A number of other myths center on damage to the genitals that masturbation can allegedly cause. Those dangers supposedly include curvature or shrinkage of the penis, erectile dysfunction, low sperm counts and eventual impotence. There have also been claims throughout history that self-pleasuring can lead to insanity.

None of that, of course, is true. In fact, the genesis of those myths are based, at least in part, in societal efforts to discourage people from masturbating.

Here’s what is true: there are a number of lifestyle and health benefits connected to masturbation.

  • Research indicates that regular ejaculation, whether it’s via masturbation or partner play, can dramatically reduce penis owners’ risk of developing prostate cancer.
  • Frequent masturbation may increase vulva-havers’ chances of becoming pregnant (by “refreshing” the conditions of their internal reproductive organs and preventing cervical infections), as well as the motility of penis-havers’ sperm (by “flushing” older sperm from the reproductive system).
  • Masturbation (and intercourse) work to strengthen pelvic floor muscles, potentially improving sexual health and the ability to frequent sexual activity throughout life. And as light cardiovascular activity, masturbation can also contribute to better heart health.
  • The endorphins and other hormones released during orgasm, whether triggered by sex or masturbation, can lower stress, improve mood and encourage healthy sleep.
  • Mutual masturbation, when enjoyed without physical contact, is the best way to engage in sexual play with a partner without any risk of pregnancy, sexually-transmitted infections or diseases. When two partners pleasure each other, the chances of pregnancy, STIs and STDs increase somewhat but are certainly much lower than during penetrative sex.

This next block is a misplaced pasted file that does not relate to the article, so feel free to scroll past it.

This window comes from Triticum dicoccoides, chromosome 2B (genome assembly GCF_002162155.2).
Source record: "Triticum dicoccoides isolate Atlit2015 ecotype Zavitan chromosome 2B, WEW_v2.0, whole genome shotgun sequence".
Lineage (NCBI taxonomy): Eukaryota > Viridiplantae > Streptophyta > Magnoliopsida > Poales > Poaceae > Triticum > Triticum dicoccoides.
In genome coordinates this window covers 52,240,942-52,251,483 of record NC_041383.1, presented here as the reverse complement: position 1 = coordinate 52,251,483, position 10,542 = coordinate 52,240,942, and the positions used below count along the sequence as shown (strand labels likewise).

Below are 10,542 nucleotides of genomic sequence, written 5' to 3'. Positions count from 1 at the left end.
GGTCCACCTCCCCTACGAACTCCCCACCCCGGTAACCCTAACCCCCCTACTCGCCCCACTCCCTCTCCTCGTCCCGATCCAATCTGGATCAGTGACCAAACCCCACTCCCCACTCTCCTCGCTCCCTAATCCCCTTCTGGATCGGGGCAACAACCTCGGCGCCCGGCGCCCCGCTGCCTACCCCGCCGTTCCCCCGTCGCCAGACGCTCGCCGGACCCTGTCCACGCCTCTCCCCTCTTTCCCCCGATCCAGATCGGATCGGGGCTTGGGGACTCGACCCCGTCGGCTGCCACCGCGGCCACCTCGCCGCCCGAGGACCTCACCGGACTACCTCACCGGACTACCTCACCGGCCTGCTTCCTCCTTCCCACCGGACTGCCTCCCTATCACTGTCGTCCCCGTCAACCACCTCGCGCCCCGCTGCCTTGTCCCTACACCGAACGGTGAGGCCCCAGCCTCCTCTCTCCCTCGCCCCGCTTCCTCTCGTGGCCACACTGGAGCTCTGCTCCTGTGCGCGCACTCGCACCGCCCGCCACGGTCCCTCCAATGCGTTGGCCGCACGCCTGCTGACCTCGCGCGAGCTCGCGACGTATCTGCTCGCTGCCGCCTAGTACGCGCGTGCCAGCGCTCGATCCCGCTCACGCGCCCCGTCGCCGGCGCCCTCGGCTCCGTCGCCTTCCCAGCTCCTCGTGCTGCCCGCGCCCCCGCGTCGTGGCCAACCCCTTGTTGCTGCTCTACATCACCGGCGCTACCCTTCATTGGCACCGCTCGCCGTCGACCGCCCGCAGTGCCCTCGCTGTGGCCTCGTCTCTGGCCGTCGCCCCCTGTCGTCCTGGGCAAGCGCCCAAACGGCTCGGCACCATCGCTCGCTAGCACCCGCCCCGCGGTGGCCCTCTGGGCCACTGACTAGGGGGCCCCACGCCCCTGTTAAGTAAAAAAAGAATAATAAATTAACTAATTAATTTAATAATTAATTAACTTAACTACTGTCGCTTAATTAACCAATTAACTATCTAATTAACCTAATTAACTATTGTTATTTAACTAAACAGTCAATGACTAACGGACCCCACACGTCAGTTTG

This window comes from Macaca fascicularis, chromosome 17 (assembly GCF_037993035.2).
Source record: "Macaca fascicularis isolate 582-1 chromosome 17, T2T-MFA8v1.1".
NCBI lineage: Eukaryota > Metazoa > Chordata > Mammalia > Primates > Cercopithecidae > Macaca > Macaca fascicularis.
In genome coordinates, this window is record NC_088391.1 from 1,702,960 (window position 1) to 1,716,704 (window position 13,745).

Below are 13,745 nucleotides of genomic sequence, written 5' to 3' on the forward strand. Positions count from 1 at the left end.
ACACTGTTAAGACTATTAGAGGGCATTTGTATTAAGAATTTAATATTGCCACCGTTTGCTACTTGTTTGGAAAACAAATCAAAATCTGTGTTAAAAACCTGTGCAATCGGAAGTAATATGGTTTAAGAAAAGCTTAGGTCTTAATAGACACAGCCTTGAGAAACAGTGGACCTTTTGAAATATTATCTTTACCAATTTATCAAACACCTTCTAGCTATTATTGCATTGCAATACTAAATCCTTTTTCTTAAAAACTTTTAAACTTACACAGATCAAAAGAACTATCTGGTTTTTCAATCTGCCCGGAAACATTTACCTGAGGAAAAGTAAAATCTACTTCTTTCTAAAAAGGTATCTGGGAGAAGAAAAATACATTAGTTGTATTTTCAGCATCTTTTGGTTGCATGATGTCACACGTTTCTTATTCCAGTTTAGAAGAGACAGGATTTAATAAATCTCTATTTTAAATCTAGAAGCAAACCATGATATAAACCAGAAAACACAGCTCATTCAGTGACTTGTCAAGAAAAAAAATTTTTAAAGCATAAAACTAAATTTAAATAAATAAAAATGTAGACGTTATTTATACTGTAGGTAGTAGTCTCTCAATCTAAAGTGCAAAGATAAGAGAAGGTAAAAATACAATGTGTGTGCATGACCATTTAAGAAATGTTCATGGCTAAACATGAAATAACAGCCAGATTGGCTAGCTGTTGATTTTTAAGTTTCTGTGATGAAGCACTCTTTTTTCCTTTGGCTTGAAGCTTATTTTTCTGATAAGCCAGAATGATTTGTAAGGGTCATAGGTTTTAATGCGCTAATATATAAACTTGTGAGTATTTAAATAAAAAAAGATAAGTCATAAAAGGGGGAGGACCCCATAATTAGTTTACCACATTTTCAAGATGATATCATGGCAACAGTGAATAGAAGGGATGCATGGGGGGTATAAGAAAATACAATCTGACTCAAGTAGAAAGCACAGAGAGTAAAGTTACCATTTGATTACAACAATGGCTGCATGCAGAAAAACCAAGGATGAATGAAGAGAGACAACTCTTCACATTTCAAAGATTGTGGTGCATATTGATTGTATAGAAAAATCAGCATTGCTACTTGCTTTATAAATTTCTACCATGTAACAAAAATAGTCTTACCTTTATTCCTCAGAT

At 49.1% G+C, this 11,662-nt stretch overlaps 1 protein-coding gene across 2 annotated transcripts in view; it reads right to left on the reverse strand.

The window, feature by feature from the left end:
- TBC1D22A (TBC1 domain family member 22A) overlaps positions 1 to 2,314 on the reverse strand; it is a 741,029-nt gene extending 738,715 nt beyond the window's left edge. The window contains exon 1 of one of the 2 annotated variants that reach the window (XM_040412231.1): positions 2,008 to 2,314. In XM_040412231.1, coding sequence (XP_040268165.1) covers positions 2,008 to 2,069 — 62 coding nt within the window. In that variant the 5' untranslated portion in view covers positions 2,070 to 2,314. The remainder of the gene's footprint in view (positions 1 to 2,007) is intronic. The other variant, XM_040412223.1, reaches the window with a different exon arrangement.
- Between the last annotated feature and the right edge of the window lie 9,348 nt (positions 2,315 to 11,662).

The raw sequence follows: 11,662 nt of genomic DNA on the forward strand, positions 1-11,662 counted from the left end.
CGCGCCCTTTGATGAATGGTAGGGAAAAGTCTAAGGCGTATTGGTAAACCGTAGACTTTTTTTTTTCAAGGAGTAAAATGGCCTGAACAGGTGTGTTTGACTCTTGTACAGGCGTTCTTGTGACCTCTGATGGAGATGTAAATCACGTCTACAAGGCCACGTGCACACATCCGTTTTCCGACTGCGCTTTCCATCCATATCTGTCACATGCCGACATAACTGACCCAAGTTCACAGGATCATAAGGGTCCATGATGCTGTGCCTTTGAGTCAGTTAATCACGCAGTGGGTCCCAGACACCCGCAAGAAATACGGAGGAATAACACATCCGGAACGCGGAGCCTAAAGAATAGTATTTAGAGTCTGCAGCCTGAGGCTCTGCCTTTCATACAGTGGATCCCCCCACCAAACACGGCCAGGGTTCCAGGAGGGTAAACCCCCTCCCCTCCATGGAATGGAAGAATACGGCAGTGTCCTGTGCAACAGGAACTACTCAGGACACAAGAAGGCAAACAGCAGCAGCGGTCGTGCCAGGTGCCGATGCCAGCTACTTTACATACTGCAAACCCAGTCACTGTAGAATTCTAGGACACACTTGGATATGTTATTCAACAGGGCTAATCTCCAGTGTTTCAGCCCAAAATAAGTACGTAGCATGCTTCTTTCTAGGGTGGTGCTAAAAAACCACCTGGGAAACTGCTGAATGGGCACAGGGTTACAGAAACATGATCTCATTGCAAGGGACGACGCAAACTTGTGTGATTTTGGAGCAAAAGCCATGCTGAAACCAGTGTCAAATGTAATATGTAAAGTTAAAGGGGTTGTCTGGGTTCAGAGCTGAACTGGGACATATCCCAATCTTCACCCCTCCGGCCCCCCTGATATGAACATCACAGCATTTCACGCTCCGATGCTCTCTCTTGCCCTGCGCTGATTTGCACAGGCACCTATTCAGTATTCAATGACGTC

In either type of mutual masturbation, partners are able to experience a closeness and intimacy which may be even greater than what they feel during traditional penetration – since they’re able to observe (or be told) the exact types of sexual stimulation that’s most likely to satisfy their partner.

There’s a theory claiming that people will be less interested in having sex with their partner if they masturbate regularly. Research has largely debunked that belief; one often-cited study showed that “women who masturbate” were happier in their marriages than those who don’t.

However, that does bring us to one of the few real dangers of masturbation: addiction.

We’re not talking about getting a little too much of a very good thing. For well-adjusted adults, there’s no such thing as “masturbating too much.” But just as with any type of sexual behavior, a small number of people may be prone to developing an addiction to masturbation. Experts classify this as a compulsive sexual behavior, which can lead to the neglect of daily responsibilities, relationships and otherwise normal functioning.

All forms of compulsive sexual behavior are relatively rare, affecting just a few percent of the population. But an addiction to masturbation or any other type of sexual activity should be discussed with a therapist or healthcare professional.